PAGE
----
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OCR Issues Guidance Methods for De-Identification of PHI Under HIPAA


Originally posted in Health Law Policy Matters


Written by Julie K. Lappas


The U.S. Department of Health and Human Services Office for Civil Rights (OCR) has released guidance on the methods that covered entities and business associates can use to de-identify protected health information (PHI) in accordance with the Health Insurance Portability and Accountability Act of 1996 (HIPAA) Privacy Rule.  The guidance, which was required by the Health Information Technology for Economic and Clinical Health (HITECH) Act, provides practical information regarding what constitutes de-identified information, how de-identified information is created, and how to satisfy the Privacy Rule’s expert determination and safe harbor standards for de-identification.


Under the Privacy Rule, de-identified health information is not considered PHI.  As a result, covered entities and business associates may use or disclose de-identified health information without violating the Privacy Rule.  The Privacy Rule provides two methods by which health information can be de-identified:  the “expert determination” standard and the “safe harbor” standard.  The newly released guidance offers direction on how to meet these standards, and includes answers to frequently asked questions such as:


  • Who is an “expert” for the purpose of rendering health information de-identified?
  • How long is an expert determination valid for a given data set?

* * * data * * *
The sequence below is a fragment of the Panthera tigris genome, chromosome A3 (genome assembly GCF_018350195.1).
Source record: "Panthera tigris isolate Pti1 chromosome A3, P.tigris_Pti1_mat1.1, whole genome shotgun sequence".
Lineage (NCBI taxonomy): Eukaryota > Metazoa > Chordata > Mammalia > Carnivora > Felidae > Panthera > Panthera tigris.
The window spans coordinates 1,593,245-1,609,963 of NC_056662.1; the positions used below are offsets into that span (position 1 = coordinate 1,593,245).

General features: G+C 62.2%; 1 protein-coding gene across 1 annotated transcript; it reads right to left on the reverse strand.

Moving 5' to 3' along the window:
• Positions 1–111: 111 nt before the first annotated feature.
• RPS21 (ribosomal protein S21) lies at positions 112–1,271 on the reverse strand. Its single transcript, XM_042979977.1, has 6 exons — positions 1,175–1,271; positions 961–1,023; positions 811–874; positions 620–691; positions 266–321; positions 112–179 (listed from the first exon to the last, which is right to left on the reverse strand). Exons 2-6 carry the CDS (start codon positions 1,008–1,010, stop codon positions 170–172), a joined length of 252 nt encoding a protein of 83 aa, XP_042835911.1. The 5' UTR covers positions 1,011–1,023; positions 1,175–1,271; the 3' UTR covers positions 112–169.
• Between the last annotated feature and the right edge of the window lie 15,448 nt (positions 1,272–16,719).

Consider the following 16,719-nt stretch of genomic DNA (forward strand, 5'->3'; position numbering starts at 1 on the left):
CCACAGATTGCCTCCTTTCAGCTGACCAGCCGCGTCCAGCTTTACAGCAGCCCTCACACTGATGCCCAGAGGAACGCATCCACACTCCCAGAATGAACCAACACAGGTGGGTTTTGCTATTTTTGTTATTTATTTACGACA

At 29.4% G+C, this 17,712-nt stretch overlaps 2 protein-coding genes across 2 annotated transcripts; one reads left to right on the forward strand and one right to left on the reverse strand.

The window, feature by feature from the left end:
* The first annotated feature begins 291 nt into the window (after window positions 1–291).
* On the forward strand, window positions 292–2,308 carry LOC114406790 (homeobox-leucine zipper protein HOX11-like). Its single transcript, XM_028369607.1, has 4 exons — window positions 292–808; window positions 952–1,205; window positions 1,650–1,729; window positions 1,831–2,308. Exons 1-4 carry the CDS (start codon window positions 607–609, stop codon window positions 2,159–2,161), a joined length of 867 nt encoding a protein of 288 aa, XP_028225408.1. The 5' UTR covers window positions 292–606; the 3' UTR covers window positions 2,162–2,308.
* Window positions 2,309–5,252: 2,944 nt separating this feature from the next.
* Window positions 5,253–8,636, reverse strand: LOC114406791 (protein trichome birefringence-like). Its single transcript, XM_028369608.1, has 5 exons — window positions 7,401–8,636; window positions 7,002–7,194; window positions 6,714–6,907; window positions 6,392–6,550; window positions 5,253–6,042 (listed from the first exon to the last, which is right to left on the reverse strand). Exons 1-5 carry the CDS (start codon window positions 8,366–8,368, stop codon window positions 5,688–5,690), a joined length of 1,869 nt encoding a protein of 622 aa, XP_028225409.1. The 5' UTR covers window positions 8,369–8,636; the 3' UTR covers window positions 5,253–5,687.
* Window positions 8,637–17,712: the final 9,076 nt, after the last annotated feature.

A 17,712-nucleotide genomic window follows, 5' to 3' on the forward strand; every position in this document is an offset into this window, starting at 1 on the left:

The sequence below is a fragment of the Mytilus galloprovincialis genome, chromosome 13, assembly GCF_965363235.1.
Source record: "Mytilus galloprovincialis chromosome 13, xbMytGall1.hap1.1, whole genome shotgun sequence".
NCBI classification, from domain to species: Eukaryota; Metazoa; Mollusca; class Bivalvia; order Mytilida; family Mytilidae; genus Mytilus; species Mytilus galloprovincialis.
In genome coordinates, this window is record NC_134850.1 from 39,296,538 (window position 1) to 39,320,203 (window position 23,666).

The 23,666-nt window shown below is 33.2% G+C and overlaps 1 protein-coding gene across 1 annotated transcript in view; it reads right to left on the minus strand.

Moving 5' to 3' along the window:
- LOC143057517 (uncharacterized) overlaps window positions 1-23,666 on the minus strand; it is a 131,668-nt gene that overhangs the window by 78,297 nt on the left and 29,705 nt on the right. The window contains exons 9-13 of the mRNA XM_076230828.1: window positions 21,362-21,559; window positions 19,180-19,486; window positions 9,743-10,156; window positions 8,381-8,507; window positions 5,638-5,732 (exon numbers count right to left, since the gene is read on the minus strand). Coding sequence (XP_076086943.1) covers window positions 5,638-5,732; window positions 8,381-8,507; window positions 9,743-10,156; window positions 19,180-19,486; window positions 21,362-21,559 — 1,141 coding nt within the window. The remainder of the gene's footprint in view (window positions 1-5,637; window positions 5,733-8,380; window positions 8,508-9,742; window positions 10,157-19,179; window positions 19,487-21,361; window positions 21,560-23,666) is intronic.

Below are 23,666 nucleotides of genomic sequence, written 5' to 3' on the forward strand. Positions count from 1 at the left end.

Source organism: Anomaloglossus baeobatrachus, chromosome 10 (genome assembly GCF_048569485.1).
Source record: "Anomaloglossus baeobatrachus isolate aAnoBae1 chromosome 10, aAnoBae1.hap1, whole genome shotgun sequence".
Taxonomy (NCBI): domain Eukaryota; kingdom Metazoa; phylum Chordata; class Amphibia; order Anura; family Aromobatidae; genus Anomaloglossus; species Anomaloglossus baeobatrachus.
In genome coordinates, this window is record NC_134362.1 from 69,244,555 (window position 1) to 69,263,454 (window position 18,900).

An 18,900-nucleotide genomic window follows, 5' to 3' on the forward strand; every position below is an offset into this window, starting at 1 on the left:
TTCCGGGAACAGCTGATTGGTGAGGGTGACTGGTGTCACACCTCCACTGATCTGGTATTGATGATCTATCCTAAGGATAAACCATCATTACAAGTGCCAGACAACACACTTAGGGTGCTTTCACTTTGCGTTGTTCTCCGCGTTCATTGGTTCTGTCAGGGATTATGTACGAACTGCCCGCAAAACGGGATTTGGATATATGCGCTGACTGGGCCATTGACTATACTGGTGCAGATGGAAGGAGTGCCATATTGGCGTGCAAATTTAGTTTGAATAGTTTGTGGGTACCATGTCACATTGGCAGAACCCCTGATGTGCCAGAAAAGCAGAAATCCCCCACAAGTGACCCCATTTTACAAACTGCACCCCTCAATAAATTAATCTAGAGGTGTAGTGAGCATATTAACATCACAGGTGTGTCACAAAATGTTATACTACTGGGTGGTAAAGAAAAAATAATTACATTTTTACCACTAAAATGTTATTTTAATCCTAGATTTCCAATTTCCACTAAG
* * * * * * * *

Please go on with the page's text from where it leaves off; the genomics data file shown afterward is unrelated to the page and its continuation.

• How do experts assess the risk of identification of information?
  • When can ZIP codes be included in de-identified information?
  • What are examples of dates that are not permitted under the safe harbor standard?
  • What constitutes “actual knowledge” in the context of the safe harbor standard?

The Guidance included a nice flow chart diagram that helps to demonstrate the two methods.  (Source:  HHS Guidance Regarding Methods for De-Identification of PHI in Accordance with the HIPAA Privacy Rule)



OCR developed the guidance after soliciting input from stakeholders with experience in de-identification at a 2010 workshop held in Washington, D.C.  Given the applicability of the Privacy Rule to both covered entities and business associates, the guidance provides a useful tool that will enable health care entities and their partners that handle PHI to mitigate privacy risks.


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Cynthia J. Larose

Member / Co-Chair, Privacy & Cybersecurity Practice

Cynthia J. Larose is Chair of the firm's Privacy & Cybersecurity Practice, a Certified Information Privacy Professional-US (CIPP-US), and a Certified Information Privacy Professional-Europe (CIPP-E). She works with clients in various industries to develop comprehensive information security programs on the front end, and provides timely counsel when it becomes necessary to respond to a data breach.